Tuesday, April 22, 2014

Writing for the Motley Fool

The next project I'm thinking of tackling is attempting to write for the Motley Fool.

They have a blogging program for stock-market writers that is similar to writing for content sites because it is open to everybody. But it is also somewhat of a step up in price and, potentially, a huge step up in exposure.

It's a good news/bad news sort of thing. The bad news is that you have to write on spec.  If they don't accept your post for syndication, you don't get paid anything at all.

If they do accept it, though, you get $50 and a ton of exposure.  They syndicate their stories to the stock pages on Yahoo Finance. I see them there all the time. They also distribute the posts to other high-traffic sites, including MSN.  I think it's a good credit to have on a writer's resume.

They have several payment tiers.  The next step up from the $50 posts is $100 and after that, $135.  I have no idea how hard it is to get posts accepted at the $50 level, much less at the higher levels, but I will post updates if I find out.

A similar blogging program I want to check out is on Seeking Alpha. Like the Motley Fool's program, this one is open to everyone. Also like the Motley Fool, they don't accept all posts for payment, and they have various payment tiers. They seem to have a lot more stock brokers and professional analysts as writers there, though, and they really like it when people do fundamental analysis. Unlike, the MF, Seeking Alpha pays in page views, but they have a huge distribution, so it could come out to a lot more.

Photo credit: Andreas Praefcke, CC 3.0, via Wikimedia

Wednesday, April 9, 2014

What do you REALLY want as a freelancer?

My freelance career, such as it is, needs a reboot. Although I am making about four times as much per month as I was when I started this blog, it is still not enough to cover what I need to cover at this point.  I am also getting seriously burnt out -- even testy, which is a sure sign that something needs to change.

I picked up a book called The Wealthy Freelancer at the library. I think I'm going to buy my own copy because despite the cheesy cover -- which shows a low-slung cherry red sports car that looks like something out of a male midlife-crisis fantasy -- the book is encouraging and I think will both spark practical ideas and help me believe in myself, as corny as the latter may sound.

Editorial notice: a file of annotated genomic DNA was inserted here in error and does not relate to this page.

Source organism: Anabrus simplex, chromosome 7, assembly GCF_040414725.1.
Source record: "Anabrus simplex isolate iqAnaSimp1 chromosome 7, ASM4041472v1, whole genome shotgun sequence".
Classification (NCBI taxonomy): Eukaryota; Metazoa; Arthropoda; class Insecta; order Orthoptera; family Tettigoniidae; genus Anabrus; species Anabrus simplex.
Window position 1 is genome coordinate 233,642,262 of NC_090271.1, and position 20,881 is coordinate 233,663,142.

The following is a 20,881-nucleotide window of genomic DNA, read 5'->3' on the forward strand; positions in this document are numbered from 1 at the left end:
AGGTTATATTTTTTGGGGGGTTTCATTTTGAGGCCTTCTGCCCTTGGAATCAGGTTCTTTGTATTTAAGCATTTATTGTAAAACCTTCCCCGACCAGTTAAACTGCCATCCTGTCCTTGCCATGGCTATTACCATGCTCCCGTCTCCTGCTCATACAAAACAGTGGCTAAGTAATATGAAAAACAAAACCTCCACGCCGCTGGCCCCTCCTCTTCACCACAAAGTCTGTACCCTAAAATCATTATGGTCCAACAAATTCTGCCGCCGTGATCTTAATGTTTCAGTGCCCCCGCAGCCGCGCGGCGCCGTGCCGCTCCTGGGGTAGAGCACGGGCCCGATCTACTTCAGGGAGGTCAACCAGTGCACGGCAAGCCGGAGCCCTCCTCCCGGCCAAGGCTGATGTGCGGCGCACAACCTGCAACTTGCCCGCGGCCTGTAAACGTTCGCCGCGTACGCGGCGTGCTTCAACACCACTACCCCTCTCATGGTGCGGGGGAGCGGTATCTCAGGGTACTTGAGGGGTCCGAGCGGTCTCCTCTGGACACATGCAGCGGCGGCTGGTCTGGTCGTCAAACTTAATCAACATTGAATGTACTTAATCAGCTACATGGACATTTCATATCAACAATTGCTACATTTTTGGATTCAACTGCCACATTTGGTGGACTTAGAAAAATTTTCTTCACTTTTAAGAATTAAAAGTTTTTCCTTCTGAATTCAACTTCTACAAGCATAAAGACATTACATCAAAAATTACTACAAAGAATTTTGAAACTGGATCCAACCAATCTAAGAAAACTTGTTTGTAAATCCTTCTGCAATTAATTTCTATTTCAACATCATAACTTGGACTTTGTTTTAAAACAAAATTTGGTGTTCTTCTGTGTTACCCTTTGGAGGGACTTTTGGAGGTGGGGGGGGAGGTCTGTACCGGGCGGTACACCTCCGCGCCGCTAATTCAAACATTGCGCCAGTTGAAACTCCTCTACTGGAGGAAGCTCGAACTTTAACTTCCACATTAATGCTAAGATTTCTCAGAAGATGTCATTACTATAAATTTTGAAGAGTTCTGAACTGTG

So far, I just read the introduction, which invites readers to dream big dreams. The authors suggest we write down the answers to four questions: What type of projects do we want? What type of clients do we want? What income do we want to earn for our project work? and What lifestyle do we want for our freelance business?

The authors write, "We can't stress enough how important it is to dream big. Don't hold back or try to rationalize or settle." The idea is that even if your goals are not attainable right now, by holding them up as signposts, you'll be heading in the right direction.

I did answer the questions for myself. Though I don't think I have the guts to share the answers publicly, I do think the exercise was beneficial.

By the way, all this talk about dreaming dreams reminded me of Susan Boyle's famous performance of the song I Dreamed a Dream on Britain's Got Talent in front of Simon Cowell.  Ironically, the lyrics to that song are bitter and angry -- about dreams that will never come true -- the exact opposite of the optimistic message conveyed by The Wealthy Freelancer. But, of course, in real life, Susan Boyle's dream did come true, though not without some difficulties along the way. 

And speaking of Susan Boyle -- I just Googled to see what she has been doing recently, and it turns out there is going to be a documentary on Ovation tonight at 10 pm ET called Susan Boyle: Her Secret Struggle, where she will talk about living with Asperger's.  (Weird that I was thinking about her tonight for no particular reason, and it turns out a documentary about her is about to air in 45 minutes -- though unfortunately on a channel I don't think I get.)

I wonder if Susan Boyle ever sat down, long before her breakthrough moment on TV, and did an exercise where she wrote down the most audacious, impossible dream she could think of  -- perhaps a wish to record an album which would become a #1 best seller around the world.